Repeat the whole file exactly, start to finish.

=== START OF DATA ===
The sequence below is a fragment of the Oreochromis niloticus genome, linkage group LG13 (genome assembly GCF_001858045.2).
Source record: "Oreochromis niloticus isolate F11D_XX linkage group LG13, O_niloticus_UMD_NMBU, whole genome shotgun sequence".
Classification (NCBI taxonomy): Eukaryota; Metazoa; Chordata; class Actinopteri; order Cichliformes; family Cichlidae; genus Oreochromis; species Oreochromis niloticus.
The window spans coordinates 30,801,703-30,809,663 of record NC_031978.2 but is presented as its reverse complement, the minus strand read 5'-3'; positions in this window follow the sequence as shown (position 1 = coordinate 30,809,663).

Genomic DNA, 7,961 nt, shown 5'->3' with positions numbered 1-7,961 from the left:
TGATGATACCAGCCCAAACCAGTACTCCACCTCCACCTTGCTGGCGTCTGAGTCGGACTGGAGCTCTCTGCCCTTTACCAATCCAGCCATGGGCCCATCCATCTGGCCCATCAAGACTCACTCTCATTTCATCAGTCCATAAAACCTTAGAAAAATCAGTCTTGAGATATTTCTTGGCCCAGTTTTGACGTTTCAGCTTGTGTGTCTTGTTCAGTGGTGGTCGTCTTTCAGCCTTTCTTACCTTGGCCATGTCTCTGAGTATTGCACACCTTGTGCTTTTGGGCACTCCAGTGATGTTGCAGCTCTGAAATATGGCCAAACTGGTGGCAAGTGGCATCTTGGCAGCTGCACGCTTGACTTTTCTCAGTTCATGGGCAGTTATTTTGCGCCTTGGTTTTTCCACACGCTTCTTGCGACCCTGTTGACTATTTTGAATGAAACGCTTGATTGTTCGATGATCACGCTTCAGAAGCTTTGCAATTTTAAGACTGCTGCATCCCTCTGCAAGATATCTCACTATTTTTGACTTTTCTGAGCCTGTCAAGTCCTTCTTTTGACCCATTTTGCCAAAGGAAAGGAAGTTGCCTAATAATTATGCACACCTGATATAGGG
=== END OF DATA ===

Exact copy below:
The sequence below is a fragment of the Oreochromis niloticus genome, linkage group LG13 (genome assembly GCF_001858045.2).
Source record: "Oreochromis niloticus isolate F11D_XX linkage group LG13, O_niloticus_UMD_NMBU, whole genome shotgun sequence".
Classification (NCBI taxonomy): Eukaryota; Metazoa; Chordata; class Actinopteri; order Cichliformes; family Cichlidae; genus Oreochromis; species Oreochromis niloticus.
The window spans coordinates 30,801,703-30,809,663 of record NC_031978.2 but is presented as its reverse complement, the minus strand read 5'-3'; positions in this window follow the sequence as shown (position 1 = coordinate 30,809,663).

Genomic DNA, 7,961 nt, shown 5'->3' with positions numbered 1-7,961 from the left:
TGATGATACCAGCCCAAACCAGTACTCCACCTCCACCTTGCTGGCGTCTGAGTCGGACTGGAGCTCTCTGCCCTTTACCAATCCAGCCATGGGCCCATCCATCTGGCCCATCAAGACTCACTCTCATTTCATCAGTCCATAAAACCTTAGAAAAATCAGTCTTGAGATATTTCTTGGCCCAGTTTTGACGTTTCAGCTTGTGTGTCTTGTTCAGTGGTGGTCGTCTTTCAGCCTTTCTTACCTTGGCCATGTCTCTGAGTATTGCACACCTTGTGCTTTTGGGCACTCCAGTGATGTTGCAGCTCTGAAATATGGCCAAACTGGTGGCAAGTGGCATCTTGGCAGCTGCACGCTTGACTTTTCTCAGTTCATGGGCAGTTATTTTGCGCCTTGGTTTTTCCACACGCTTCTTGCGACCCTGTTGACTATTTTGAATGAAACGCTTGATTGTTCGATGATCACGCTTCAGAAGCTTTGCAATTTTAAGACTGCTGCATCCCTCTGCAAGATATCTCACTATTTTTGACTTTTCTGAGCCTGTCAAGTCCTTCTTTTGACCCATTTTGCCAAAGGAAAGGAAGTTGCCTAATAATTATGCACACCTGATATAGGG